5 Ways The World is Using Technology to Support the Green Movement in Iran
Coverage of the green movement has more than fallen to the wayside in most media but, rest assured, it still exists. International supporters, as we learned in 2009, can only do so much to keep a movement going and help it to be successful, but what global civil society can do is important and worth highlighting and building on. Here are some ventures I’ve come across recently that seem to be doing cool/important work in this arena.
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Coverage of Iran’s Green Movement (the social movement following Iran’s 2009 elections to remove President Ahmadinejad from power) has more than fallen to the wayside in most media but, rest assured, it still exists. International supporters, as we learned in 2009, can only do so much to keep a movement going and help it to be successful, but what global civil society can do is important and worth highlighting and building on. Here are some ventures I’ve come across recently that seem to be doing cool/important work in this arena.
1. The Tor project and circumvention of censorship
“In a short few months, Iran has vastly improved the sophistication of their censorship technologies,” wrote Tor on January 20th. Ahead of February 14th’s anticipated protests, the regime was able to choke off Tor’s connections. Many online activists had come to rely on than anonymity provided by the software, and use went dramatically down after Iranian authorities stepped up their game. This meant that people who had been relying on the Tor network to more securely access sites ahead of planned demonstrations could no longer do so.
Since then, the online anonymity and circumvention network has been doing its best to keep users ahead of the Iranian cyber army. They reconfigured their software so they could continue to deceive even the new and more advanced spying tactics being used. According to Tor, use of the software has returned to normal levels because of these changes.
Kind of like this site but just for Iranians, Tavaana (the name means “empowered” and “capable” in Persian) is an e-learning site for Iranian civil society. They also hold live online courses that you can take anonymously self-paced course anytime, anywhere, anonymously and free of charge. Their site seems to be a little out of date, but I like the idea of a training oriented site that’s targeted to one country, especially considering the unique nature of Iran as compared to other (Arabic speaking) countries in the region, and also the importance of this training there.
3. Amplifying sentiments of green movement activists
With the tagline “Echoing the Iranian people’s demands for human rights and justice,” A Million Voices for Iran also sort of encapsulates what the international community can do to support domestic human rights activism: build awareness, keep media attention trained on relevant events, and connect with actual people on the ground in the given country to make sure accurate stories are coming out. They’ve got toothier goals, too, in the form of a call on world governments to ban travel and freeze accounts of Iranian officials, and begin procedings to charge the Iranian regime with human rights violations at the Hague. They’re using a petition to get support for this.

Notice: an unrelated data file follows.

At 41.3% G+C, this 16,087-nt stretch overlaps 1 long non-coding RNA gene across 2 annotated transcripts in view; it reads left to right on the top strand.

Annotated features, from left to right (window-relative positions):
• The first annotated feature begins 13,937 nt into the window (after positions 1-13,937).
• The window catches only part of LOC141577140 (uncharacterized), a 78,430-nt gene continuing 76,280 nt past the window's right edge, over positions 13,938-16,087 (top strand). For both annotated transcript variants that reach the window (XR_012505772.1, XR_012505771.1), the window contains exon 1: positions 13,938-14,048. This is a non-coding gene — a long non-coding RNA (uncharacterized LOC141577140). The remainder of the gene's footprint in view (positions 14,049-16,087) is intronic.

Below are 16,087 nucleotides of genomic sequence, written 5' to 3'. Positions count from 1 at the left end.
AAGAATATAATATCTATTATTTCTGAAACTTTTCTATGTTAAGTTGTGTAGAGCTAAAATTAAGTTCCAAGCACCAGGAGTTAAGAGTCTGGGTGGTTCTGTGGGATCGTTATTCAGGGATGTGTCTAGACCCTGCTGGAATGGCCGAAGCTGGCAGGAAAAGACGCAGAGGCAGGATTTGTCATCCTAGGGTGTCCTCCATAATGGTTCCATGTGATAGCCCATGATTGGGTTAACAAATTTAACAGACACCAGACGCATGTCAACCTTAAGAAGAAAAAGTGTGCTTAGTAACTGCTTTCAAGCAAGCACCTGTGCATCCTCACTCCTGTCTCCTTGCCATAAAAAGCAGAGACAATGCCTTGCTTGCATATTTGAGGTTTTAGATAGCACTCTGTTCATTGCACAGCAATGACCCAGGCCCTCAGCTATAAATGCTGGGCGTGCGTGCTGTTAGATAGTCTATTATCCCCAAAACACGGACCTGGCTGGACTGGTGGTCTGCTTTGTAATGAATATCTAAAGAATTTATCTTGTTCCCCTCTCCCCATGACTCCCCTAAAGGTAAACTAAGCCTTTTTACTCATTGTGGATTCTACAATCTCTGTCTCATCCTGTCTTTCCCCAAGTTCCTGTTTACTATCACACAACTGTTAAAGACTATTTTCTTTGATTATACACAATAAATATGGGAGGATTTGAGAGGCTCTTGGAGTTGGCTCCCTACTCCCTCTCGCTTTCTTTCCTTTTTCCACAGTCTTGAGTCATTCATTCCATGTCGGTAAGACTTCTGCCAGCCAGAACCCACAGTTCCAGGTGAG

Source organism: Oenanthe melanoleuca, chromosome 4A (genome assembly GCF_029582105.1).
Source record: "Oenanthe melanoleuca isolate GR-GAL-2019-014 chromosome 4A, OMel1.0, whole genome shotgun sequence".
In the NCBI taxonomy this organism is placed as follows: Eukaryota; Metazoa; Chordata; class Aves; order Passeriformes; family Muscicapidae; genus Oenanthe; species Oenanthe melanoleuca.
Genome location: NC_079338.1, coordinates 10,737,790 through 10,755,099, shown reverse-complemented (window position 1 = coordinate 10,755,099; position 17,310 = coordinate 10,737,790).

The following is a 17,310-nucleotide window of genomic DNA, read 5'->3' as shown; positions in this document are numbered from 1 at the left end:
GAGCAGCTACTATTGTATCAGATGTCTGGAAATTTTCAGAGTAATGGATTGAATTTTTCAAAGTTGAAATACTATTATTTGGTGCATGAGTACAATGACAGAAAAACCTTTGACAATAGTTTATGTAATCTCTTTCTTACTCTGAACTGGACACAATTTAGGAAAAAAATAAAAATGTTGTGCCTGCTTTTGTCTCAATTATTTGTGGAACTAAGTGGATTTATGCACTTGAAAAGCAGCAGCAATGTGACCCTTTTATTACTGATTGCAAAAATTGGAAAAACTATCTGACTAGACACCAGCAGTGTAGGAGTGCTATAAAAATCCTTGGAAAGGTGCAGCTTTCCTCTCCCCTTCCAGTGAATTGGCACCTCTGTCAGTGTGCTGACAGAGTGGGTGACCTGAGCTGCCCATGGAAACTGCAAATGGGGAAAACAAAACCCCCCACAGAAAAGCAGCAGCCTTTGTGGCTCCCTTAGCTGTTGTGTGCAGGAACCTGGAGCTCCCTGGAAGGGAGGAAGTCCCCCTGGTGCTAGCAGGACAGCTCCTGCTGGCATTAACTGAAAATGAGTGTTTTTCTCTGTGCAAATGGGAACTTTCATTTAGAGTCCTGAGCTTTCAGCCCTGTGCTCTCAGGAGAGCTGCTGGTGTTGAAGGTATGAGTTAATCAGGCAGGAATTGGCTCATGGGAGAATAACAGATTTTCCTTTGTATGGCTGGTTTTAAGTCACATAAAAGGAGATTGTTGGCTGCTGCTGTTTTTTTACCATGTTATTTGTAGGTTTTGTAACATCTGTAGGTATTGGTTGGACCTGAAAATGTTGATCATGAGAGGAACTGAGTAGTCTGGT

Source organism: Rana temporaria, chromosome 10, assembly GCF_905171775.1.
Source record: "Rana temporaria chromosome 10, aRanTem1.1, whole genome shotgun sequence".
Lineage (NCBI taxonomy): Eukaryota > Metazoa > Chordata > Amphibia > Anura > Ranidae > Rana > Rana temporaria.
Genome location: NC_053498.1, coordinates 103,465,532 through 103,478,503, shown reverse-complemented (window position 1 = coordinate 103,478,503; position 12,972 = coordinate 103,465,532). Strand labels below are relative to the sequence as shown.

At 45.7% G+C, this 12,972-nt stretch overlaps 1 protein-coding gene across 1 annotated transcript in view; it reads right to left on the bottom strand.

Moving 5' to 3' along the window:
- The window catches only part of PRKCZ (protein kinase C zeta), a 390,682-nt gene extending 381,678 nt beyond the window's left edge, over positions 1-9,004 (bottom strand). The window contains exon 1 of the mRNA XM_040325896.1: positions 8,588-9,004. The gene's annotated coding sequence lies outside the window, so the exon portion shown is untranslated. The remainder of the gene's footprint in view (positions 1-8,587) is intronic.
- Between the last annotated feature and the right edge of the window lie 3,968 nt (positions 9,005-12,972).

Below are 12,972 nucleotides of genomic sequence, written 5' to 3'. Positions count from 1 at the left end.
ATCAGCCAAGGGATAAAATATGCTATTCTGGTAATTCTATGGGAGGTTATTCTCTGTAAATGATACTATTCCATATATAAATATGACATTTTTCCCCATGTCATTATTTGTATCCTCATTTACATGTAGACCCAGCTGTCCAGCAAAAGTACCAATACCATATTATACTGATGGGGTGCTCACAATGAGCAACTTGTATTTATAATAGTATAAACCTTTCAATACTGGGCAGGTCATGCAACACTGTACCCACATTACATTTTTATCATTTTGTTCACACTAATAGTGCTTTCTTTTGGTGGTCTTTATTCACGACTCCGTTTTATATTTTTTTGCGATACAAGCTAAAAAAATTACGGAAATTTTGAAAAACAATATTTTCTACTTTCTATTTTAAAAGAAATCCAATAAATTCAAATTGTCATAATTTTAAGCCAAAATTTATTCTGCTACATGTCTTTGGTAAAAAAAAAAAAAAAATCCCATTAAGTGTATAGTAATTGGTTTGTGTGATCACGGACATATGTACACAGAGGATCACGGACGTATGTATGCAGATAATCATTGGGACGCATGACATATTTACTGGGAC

Similarly, the Iran Channel’s stated goal is “to provide English-language news and information about the broad Iranian democratic movement against the Islamic Republic of Iran. It also provides information to the protest movement inside Iran.”
Held together by a simple website, a Twitter feed and a Facebook page, United4Iran is a network of activists around the world who are paying attention to events there (including human and civil rights abuses). Sometimes that’s all you can do, and it’s important to have a network in place so it can be activated if need be.
4. Proxies and DDoS attack prevention
We saw groups like Tor, Telecomix and Anonymous coming together to aid Egyptians when internet access was shut off there, and it’s not farfetched to expect these loose networks to come together to aid the green movement in Iran were there an impetus to do so. Meanwhile, h ackers and regular people alike have been opening up proxies and reserving them exclusively for Iranian internet users, and organizations dedicated to keeping Iranians connected (details have to be kept private) are providing direct resources for dealing with DDoS attacks. These attacks are more and more common and crippling, which only underlines the importance of beefing up international groups’ ability to work with Iranians in fighting back.
5. Technology companies and entrepreneurs taking action
After an easing on US restrictons on exports Google finally (after much demand by activists within Iran) released its browser Chrome, its photo sharing service Picasa, and Google Earth for download in Iran. On the move, head of public policy said
“There are many activist layers on Google Earth. Anyone can create a layer to show exactly what is going on in Iran…in a country with a history of government surveillance it is useful having a browser that can’t easily be hacked.”
Another project that built up steam as a result of Egypt’s net shut down was open mesh, an plan for an ad-hoc wireless network that angel investor Shervin Pishevar created with partner Gary Jay Brooks. Hard to say how quickly that project is moving forward or if it is at all, but another ad-hoc network tool, called Daihinia, already exists. Check that out.
Susannah Vila directs content and outreach at Movements.org, an organization dedicated to identifying, connecting and supporting activists using technology to organize for social change. Connect with her on Twitter @susannahvila or @aym
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